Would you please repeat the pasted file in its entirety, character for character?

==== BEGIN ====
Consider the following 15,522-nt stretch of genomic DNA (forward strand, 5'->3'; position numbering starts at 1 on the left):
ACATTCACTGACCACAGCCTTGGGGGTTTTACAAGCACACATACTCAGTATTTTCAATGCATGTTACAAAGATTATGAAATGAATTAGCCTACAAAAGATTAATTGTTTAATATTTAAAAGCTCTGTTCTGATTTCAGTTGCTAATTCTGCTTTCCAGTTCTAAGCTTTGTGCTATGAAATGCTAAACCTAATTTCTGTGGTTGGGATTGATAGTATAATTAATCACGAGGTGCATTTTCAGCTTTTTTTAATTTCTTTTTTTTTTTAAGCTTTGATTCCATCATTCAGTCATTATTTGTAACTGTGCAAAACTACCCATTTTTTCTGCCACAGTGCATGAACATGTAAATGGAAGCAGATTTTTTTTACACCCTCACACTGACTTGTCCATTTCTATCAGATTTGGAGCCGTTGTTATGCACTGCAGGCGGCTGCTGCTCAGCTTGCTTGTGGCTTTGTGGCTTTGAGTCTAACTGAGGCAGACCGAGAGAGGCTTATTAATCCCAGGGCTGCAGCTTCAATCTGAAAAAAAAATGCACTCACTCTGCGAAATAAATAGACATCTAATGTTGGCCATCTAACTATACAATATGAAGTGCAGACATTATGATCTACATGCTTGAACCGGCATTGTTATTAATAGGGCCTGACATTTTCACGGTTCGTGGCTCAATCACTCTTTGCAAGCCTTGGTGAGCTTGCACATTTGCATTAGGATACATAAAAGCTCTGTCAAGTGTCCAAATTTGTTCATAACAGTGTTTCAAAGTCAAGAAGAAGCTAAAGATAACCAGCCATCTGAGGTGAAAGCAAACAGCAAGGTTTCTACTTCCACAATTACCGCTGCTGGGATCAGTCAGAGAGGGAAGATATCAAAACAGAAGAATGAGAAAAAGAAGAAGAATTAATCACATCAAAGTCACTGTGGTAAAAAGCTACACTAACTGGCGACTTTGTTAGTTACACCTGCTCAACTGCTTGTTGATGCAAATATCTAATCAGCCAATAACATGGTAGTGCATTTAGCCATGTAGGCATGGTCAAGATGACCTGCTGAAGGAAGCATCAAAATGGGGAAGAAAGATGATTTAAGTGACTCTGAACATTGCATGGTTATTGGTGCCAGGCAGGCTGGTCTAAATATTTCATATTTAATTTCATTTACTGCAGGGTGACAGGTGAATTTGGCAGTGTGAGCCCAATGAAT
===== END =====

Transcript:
Consider the following 15,522-nt stretch of genomic DNA (forward strand, 5'->3'; position numbering starts at 1 on the left):
ACATTCACTGACCACAGCCTTGGGGGTTTTACAAGCACACATACTCAGTATTTTCAATGCATGTTACAAAGATTATGAAATGAATTAGCCTACAAAAGATTAATTGTTTAATATTTAAAAGCTCTGTTCTGATTTCAGTTGCTAATTCTGCTTTCCAGTTCTAAGCTTTGTGCTATGAAATGCTAAACCTAATTTCTGTGGTTGGGATTGATAGTATAATTAATCACGAGGTGCATTTTCAGCTTTTTTTAATTTCTTTTTTTTTTTAAGCTTTGATTCCATCATTCAGTCATTATTTGTAACTGTGCAAAACTACCCATTTTTTCTGCCACAGTGCATGAACATGTAAATGGAAGCAGATTTTTTTTACACCCTCACACTGACTTGTCCATTTCTATCAGATTTGGAGCCGTTGTTATGCACTGCAGGCGGCTGCTGCTCAGCTTGCTTGTGGCTTTGTGGCTTTGAGTCTAACTGAGGCAGACCGAGAGAGGCTTATTAATCCCAGGGCTGCAGCTTCAATCTGAAAAAAAAATGCACTCACTCTGCGAAATAAATAGACATCTAATGTTGGCCATCTAACTATACAATATGAAGTGCAGACATTATGATCTACATGCTTGAACCGGCATTGTTATTAATAGGGCCTGACATTTTCACGGTTCGTGGCTCAATCACTCTTTGCAAGCCTTGGTGAGCTTGCACATTTGCATTAGGATACATAAAAGCTCTGTCAAGTGTCCAAATTTGTTCATAACAGTGTTTCAAAGTCAAGAAGAAGCTAAAGATAACCAGCCATCTGAGGTGAAAGCAAACAGCAAGGTTTCTACTTCCACAATTACCGCTGCTGGGATCAGTCAGAGAGGGAAGATATCAAAACAGAAGAATGAGAAAAAGAAGAAGAATTAATCACATCAAAGTCACTGTGGTAAAAAGCTACACTAACTGGCGACTTTGTTAGTTACACCTGCTCAACTGCTTGTTGATGCAAATATCTAATCAGCCAATAACATGGTAGTGCATTTAGCCATGTAGGCATGGTCAAGATGACCTGCTGAAGGAAGCATCAAAATGGGGAAGAAAGATGATTTAAGTGACTCTGAACATTGCATGGTTATTGGTGCCAGGCAGGCTGGTCTAAATATTTCATATTTAATTTCATTTACTGCAGGGTGACAGGTGAATTTGGCAGTGTGAGCCCAATGAAT